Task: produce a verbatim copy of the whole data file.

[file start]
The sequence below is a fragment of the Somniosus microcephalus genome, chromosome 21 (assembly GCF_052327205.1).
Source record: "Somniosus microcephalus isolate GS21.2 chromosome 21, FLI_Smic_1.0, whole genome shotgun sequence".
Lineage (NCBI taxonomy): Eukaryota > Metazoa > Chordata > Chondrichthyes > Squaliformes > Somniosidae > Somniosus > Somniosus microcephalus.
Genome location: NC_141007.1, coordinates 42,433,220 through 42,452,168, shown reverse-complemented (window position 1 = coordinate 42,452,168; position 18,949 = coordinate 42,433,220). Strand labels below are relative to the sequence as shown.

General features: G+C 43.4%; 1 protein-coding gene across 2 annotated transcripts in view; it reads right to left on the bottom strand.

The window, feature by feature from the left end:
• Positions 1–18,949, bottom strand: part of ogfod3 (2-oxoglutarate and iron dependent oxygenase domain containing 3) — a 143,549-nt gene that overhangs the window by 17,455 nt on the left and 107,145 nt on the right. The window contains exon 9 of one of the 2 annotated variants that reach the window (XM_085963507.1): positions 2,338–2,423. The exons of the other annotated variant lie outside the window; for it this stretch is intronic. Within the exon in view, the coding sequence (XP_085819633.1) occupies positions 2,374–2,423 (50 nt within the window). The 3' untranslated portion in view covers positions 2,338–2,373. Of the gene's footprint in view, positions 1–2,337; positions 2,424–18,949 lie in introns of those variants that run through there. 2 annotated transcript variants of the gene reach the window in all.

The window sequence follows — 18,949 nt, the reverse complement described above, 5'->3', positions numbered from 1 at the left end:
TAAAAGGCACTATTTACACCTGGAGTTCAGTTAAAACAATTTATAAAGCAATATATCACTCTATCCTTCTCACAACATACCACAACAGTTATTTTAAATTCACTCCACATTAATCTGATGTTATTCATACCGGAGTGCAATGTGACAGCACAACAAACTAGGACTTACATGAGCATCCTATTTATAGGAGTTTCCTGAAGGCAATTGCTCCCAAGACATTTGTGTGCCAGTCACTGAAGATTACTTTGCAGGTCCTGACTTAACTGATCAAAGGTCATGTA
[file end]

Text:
The sequence below is a fragment of the Somniosus microcephalus genome, chromosome 21 (assembly GCF_052327205.1).
Source record: "Somniosus microcephalus isolate GS21.2 chromosome 21, FLI_Smic_1.0, whole genome shotgun sequence".
Lineage (NCBI taxonomy): Eukaryota > Metazoa > Chordata > Chondrichthyes > Squaliformes > Somniosidae > Somniosus > Somniosus microcephalus.
Genome location: NC_141007.1, coordinates 42,433,220 through 42,452,168, shown reverse-complemented (window position 1 = coordinate 42,452,168; position 18,949 = coordinate 42,433,220). Strand labels below are relative to the sequence as shown.

General features: G+C 43.4%; 1 protein-coding gene across 2 annotated transcripts in view; it reads right to left on the bottom strand.

The window, feature by feature from the left end:
• Positions 1–18,949, bottom strand: part of ogfod3 (2-oxoglutarate and iron dependent oxygenase domain containing 3) — a 143,549-nt gene that overhangs the window by 17,455 nt on the left and 107,145 nt on the right. The window contains exon 9 of one of the 2 annotated variants that reach the window (XM_085963507.1): positions 2,338–2,423. The exons of the other annotated variant lie outside the window; for it this stretch is intronic. Within the exon in view, the coding sequence (XP_085819633.1) occupies positions 2,374–2,423 (50 nt within the window). The 3' untranslated portion in view covers positions 2,338–2,373. Of the gene's footprint in view, positions 1–2,337; positions 2,424–18,949 lie in introns of those variants that run through there. 2 annotated transcript variants of the gene reach the window in all.

The window sequence follows — 18,949 nt, the reverse complement described above, 5'->3', positions numbered from 1 at the left end:
TAAAAGGCACTATTTACACCTGGAGTTCAGTTAAAACAATTTATAAAGCAATATATCACTCTATCCTTCTCACAACATACCACAACAGTTATTTTAAATTCACTCCACATTAATCTGATGTTATTCATACCGGAGTGCAATGTGACAGCACAACAAACTAGGACTTACATGAGCATCCTATTTATAGGAGTTTCCTGAAGGCAATTGCTCCCAAGACATTTGTGTGCCAGTCACTGAAGATTACTTTGCAGGTCCTGACTTAACTGATCAAAGGTCATGTA